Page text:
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Psychol Bull. 2001 Mar;127(2):209-28.

Developmental origin of the animate-inanimate distinction.

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Department of Psychology, Carnegie Mellon University, Pittsburgh, Pennsylvania 15213-3890, USA.


The authors examine recent theoretical perspectives of the development of the animate-inanimate distinction in infancy. From these theoretical views emerge 7 characteristic properties, each related to physical or psychological causality, that distinguish animates from inanimates. The literature is reviewed for evidence of infants' ability to perceive and understand each of these properties. Infants associate some animate properties with people by 6 months, but they do not associate the appropriate properties to the broad category of animates and inanimates until at least the middle of the 2nd year. The authors offer a theoretical proposal whereby infants acquire knowledge about the properties of different object kinds through a sensitive perceptual system and a domain general associative learning mechanism that extracts correlations among dynamic and static features.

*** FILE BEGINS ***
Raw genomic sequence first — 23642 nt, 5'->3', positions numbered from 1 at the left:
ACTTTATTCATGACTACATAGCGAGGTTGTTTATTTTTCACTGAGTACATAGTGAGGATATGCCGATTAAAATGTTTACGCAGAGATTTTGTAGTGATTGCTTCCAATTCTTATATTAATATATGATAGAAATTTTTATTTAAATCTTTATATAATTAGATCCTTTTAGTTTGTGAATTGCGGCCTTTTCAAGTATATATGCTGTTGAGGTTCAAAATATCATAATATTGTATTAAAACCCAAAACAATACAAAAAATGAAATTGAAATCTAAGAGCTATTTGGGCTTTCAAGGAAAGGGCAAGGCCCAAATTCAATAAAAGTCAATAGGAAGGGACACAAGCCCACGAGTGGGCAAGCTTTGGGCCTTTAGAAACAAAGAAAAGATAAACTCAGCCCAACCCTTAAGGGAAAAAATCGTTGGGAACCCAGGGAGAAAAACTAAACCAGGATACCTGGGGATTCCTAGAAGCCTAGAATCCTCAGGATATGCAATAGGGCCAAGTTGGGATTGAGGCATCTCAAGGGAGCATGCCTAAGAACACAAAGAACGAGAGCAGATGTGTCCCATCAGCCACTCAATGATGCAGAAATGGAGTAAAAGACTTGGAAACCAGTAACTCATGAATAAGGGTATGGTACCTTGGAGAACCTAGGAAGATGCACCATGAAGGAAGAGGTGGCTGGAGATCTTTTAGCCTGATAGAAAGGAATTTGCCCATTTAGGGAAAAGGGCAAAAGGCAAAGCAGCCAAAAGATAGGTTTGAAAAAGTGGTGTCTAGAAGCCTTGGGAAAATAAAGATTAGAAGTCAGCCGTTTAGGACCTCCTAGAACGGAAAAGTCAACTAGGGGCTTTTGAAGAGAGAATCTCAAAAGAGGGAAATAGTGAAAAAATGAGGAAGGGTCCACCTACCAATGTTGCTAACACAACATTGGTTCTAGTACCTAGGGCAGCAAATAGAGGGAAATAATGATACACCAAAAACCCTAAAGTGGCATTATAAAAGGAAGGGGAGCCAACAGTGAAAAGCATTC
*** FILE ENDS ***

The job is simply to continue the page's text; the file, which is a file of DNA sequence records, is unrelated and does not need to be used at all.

[Indexed for MEDLINE]

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